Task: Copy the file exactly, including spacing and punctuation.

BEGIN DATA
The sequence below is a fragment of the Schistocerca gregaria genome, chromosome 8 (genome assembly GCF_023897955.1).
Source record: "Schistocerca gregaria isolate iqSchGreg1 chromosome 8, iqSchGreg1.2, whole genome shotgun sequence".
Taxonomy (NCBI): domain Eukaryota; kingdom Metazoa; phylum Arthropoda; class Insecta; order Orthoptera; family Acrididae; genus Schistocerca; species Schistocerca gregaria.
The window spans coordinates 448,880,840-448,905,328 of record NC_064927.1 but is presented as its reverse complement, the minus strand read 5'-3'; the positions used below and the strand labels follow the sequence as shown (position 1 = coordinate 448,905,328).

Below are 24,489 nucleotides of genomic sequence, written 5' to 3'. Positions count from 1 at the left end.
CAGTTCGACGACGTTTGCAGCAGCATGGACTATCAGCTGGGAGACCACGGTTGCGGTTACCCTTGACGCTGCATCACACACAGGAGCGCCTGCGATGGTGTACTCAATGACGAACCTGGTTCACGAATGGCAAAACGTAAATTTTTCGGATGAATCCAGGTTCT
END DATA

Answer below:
The sequence below is a fragment of the Schistocerca gregaria genome, chromosome 8 (genome assembly GCF_023897955.1).
Source record: "Schistocerca gregaria isolate iqSchGreg1 chromosome 8, iqSchGreg1.2, whole genome shotgun sequence".
Taxonomy (NCBI): domain Eukaryota; kingdom Metazoa; phylum Arthropoda; class Insecta; order Orthoptera; family Acrididae; genus Schistocerca; species Schistocerca gregaria.
The window spans coordinates 448,880,840-448,905,328 of record NC_064927.1 but is presented as its reverse complement, the minus strand read 5'-3'; the positions used below and the strand labels follow the sequence as shown (position 1 = coordinate 448,905,328).

Below are 24,489 nucleotides of genomic sequence, written 5' to 3'. Positions count from 1 at the left end.
CAGTTCGACGACGTTTGCAGCAGCATGGACTATCAGCTGGGAGACCACGGTTGCGGTTACCCTTGACGCTGCATCACACACAGGAGCGCCTGCGATGGTGTACTCAATGACGAACCTGGTTCACGAATGGCAAAACGTAAATTTTTCGGATGAATCCAGGTTCT